A future with no memory is the world in which Embers takes place. Ravaged by a neurological disorder that destroys memory, humans roam a post-apocalyptic environment without the ability to recall the past and forge new memories. Imagine if everyone on the planet wrestled with their recall in the same way as the lead characters in Finding Dory or Memento…except there are no Pixar jokes and no Nolan mind fucks.
Amidst the rubble of a civilization that once was, Embers follows a collection of characters that represent different themes of humanity as explored through the concept of memory. Love’s intangible value is expressed in a couple that wakes up next to one another each morning with no recognition of their lover’s face. Instead, they rely on matching bracelets, assembled with scraps of the same fabric, to inform them that they are indeed together. Does love exist beyond building shared experiences? Is it somehow just there between two special people? Or do the forgetful lovers project feelings of affection because the matching bracelets tell them to? I don’t think my junior high friendship necklaces were so effective.
The quest for belonging and the yearning to grow are articulated by a wandering child that befriends a solitary man. The adolescent boy searches for a new parental figure each day, eventually welcomed into a small makeshift family by a man whose rural property he stumbles onto. This man is a former teacher, who re-reads his own books again and again in an attempt to derail the mysterious disorder plaguing his brain. Together, the man is able to teach the boy to ride a bike — a simple pleasure that stirs hope among the frustrations of forgetting a lifetime of education.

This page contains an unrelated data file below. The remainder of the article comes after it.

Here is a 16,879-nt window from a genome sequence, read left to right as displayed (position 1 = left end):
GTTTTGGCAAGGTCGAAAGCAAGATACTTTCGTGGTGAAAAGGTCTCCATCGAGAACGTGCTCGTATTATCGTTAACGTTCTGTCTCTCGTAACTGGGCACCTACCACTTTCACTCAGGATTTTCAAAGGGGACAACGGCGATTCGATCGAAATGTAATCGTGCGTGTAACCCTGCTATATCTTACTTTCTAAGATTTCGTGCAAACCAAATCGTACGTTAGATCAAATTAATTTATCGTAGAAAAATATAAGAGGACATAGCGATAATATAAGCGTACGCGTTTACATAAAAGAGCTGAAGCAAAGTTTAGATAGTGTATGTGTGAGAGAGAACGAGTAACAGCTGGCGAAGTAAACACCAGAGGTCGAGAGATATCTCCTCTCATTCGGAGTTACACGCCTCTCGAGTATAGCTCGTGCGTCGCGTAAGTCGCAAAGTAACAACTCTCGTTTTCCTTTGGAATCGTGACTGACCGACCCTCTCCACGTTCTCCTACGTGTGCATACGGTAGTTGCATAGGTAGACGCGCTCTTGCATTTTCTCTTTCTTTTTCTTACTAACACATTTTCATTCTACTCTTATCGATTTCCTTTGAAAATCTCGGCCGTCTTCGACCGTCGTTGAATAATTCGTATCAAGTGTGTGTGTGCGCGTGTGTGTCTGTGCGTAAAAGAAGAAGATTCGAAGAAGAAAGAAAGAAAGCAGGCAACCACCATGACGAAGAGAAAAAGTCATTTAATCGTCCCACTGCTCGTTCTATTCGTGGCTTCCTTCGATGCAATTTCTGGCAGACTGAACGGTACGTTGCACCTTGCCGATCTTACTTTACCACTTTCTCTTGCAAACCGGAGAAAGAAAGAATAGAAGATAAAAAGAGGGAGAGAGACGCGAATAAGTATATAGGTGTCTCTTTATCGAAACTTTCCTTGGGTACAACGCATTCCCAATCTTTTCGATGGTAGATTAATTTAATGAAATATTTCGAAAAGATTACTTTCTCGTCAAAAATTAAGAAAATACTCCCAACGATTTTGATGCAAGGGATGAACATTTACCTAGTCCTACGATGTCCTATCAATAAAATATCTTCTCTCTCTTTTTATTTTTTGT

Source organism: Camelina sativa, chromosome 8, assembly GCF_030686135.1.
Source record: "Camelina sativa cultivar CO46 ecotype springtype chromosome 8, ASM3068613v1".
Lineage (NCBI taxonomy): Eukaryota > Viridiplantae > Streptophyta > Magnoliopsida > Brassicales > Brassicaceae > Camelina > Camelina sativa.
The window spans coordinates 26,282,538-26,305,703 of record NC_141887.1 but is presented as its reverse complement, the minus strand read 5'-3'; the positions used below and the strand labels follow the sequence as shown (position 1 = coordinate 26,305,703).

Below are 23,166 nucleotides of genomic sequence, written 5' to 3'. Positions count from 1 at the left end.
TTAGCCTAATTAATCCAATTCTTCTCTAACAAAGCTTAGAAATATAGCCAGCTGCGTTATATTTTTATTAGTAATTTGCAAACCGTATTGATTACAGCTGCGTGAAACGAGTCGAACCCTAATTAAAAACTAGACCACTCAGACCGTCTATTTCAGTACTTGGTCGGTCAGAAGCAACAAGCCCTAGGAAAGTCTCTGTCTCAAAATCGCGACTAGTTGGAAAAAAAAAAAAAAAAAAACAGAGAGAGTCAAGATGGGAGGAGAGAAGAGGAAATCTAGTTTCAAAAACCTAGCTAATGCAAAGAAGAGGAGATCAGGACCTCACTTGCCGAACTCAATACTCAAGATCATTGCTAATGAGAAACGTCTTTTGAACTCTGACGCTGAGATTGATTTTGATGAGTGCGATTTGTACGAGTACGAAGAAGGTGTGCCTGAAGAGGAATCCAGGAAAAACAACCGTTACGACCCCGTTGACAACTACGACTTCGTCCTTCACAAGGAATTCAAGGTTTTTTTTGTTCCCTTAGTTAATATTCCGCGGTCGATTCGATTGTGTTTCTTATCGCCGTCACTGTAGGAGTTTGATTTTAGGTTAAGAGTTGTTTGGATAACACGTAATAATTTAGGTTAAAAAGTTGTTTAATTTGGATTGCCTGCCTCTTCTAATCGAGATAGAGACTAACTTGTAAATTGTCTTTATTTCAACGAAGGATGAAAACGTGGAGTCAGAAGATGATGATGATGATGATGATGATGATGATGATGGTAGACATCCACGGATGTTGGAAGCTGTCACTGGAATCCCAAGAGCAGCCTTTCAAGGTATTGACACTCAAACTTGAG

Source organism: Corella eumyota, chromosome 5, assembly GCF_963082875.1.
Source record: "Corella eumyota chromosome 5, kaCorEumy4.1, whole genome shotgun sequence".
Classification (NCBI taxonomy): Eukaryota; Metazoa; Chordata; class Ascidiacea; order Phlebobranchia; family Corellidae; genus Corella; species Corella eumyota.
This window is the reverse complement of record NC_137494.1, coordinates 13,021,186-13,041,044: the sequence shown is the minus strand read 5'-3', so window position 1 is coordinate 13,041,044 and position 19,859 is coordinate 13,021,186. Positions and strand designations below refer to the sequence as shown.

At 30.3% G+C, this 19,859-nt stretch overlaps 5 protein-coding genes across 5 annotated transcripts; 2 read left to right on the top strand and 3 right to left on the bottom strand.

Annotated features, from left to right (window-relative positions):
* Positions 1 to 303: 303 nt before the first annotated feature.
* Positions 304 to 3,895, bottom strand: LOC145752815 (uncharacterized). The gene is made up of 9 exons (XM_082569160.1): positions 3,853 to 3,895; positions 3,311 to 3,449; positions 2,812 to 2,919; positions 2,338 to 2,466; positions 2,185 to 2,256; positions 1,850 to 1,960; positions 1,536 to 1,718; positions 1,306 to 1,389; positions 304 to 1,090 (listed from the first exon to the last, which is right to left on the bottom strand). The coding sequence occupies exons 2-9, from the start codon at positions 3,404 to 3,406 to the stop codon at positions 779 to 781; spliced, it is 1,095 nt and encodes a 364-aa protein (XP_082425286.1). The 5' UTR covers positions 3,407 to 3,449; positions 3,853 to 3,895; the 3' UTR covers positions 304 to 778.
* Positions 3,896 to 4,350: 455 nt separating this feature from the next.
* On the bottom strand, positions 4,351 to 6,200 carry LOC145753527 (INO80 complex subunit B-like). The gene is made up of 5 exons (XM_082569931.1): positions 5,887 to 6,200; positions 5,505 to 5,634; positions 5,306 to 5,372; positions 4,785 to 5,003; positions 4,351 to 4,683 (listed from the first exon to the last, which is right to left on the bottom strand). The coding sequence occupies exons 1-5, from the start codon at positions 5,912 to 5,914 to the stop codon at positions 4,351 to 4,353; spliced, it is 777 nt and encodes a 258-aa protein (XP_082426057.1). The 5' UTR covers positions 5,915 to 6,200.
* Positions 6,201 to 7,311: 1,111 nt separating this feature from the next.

A young man fights, steals, and scavenges his way through the devastated world. The struggle to find meaning in the base trappings of survival challenge morality. Does a code of behavior naturally persist through our conscience? Do we learn morality through accumulated experiences or is it just fiction to be discarded along with our memory?
Finally, the very essence of freedom is debated between a father and daughter, who have locked themselves in a bunker, sheltered from the world to preserve their memory. What value does their life have if they cannot experience the world and forge new meaningful memories? If they choose to abandon the security of isolation, thereby giving up their ability to remember, will they cast away their identity?
Embers asks a lot of questions. It generally asks a lot from the audience. The themes are not laid out neatly for a lax viewing. The questions are subtly posed through the interactions of the characters with their world, and it’s up to those watching to hypothesize the answers. The exploratory nature of Embers is ripe for philosophical discussions, but it’s narrative qualities left me emotionally withdrawn and uninvested in the lives of its characters. The threads pulling me deeper into the story through the hopes and fears of characters were too thin. Embers requires one to watch without the promise of a linear story payoff, only a thematic one.
It’s hard to believe Embers is the first feature directed by Claire Carré. From its stark visual design to its nuanced performances, the sci-fi indie is executed with the careful craft of a veteran filmmaker. If there’s one (hyphenated) word I would use to describe Embers, it’s “well-directed.” Carré was also a co-writer, editor, and costume designer. Claire, I bow down to thee. Also, insert 3 clapping emojis right here.
I am looking forward to more heady filmmaking from Claire Carré, with the hope that the storytelling rises to the impressive heights as the world she explored with Embers. We can only wish that the lessons and successes of her first film are not forgotten. 2 wink emojis, please.